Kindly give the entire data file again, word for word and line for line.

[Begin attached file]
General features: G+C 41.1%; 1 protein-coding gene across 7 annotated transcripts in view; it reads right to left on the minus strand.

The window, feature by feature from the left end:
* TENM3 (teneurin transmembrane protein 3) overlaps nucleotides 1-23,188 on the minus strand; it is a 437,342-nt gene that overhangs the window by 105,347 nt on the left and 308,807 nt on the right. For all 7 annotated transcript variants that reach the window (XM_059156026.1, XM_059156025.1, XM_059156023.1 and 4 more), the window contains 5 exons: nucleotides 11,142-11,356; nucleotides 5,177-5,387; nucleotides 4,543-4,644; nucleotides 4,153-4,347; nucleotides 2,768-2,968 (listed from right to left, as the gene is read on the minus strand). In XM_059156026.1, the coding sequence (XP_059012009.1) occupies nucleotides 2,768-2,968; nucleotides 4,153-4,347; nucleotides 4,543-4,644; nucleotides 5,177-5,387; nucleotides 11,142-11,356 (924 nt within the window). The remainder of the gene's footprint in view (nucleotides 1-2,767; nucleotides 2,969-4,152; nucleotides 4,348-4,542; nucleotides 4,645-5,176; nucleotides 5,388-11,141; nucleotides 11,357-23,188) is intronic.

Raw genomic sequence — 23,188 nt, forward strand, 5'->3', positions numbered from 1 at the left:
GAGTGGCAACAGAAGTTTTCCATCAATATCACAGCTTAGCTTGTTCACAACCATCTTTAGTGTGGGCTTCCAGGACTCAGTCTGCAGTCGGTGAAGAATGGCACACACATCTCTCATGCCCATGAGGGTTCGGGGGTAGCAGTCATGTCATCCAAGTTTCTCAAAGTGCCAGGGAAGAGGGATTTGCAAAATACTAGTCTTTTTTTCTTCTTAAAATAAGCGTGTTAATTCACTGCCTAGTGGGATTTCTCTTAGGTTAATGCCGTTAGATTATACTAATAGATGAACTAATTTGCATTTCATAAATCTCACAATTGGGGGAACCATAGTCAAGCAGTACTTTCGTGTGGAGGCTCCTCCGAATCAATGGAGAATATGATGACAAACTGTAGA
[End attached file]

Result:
General features: G+C 41.1%; 1 protein-coding gene across 7 annotated transcripts in view; it reads right to left on the minus strand.

The window, feature by feature from the left end:
* TENM3 (teneurin transmembrane protein 3) overlaps nucleotides 1-23,188 on the minus strand; it is a 437,342-nt gene that overhangs the window by 105,347 nt on the left and 308,807 nt on the right. For all 7 annotated transcript variants that reach the window (XM_059156026.1, XM_059156025.1, XM_059156023.1 and 4 more), the window contains 5 exons: nucleotides 11,142-11,356; nucleotides 5,177-5,387; nucleotides 4,543-4,644; nucleotides 4,153-4,347; nucleotides 2,768-2,968 (listed from right to left, as the gene is read on the minus strand). In XM_059156026.1, the coding sequence (XP_059012009.1) occupies nucleotides 2,768-2,968; nucleotides 4,153-4,347; nucleotides 4,543-4,644; nucleotides 5,177-5,387; nucleotides 11,142-11,356 (924 nt within the window). The remainder of the gene's footprint in view (nucleotides 1-2,767; nucleotides 2,969-4,152; nucleotides 4,348-4,542; nucleotides 4,645-5,176; nucleotides 5,388-11,141; nucleotides 11,357-23,188) is intronic.

Raw genomic sequence — 23,188 nt, forward strand, 5'->3', positions numbered from 1 at the left:
GAGTGGCAACAGAAGTTTTCCATCAATATCACAGCTTAGCTTGTTCACAACCATCTTTAGTGTGGGCTTCCAGGACTCAGTCTGCAGTCGGTGAAGAATGGCACACACATCTCTCATGCCCATGAGGGTTCGGGGGTAGCAGTCATGTCATCCAAGTTTCTCAAAGTGCCAGGGAAGAGGGATTTGCAAAATACTAGTCTTTTTTTCTTCTTAAAATAAGCGTGTTAATTCACTGCCTAGTGGGATTTCTCTTAGGTTAATGCCGTTAGATTATACTAATAGATGAACTAATTTGCATTTCATAAATCTCACAATTGGGGGAACCATAGTCAAGCAGTACTTTCGTGTGGAGGCTCCTCCGAATCAATGGAGAATATGATGACAAACTGTAGA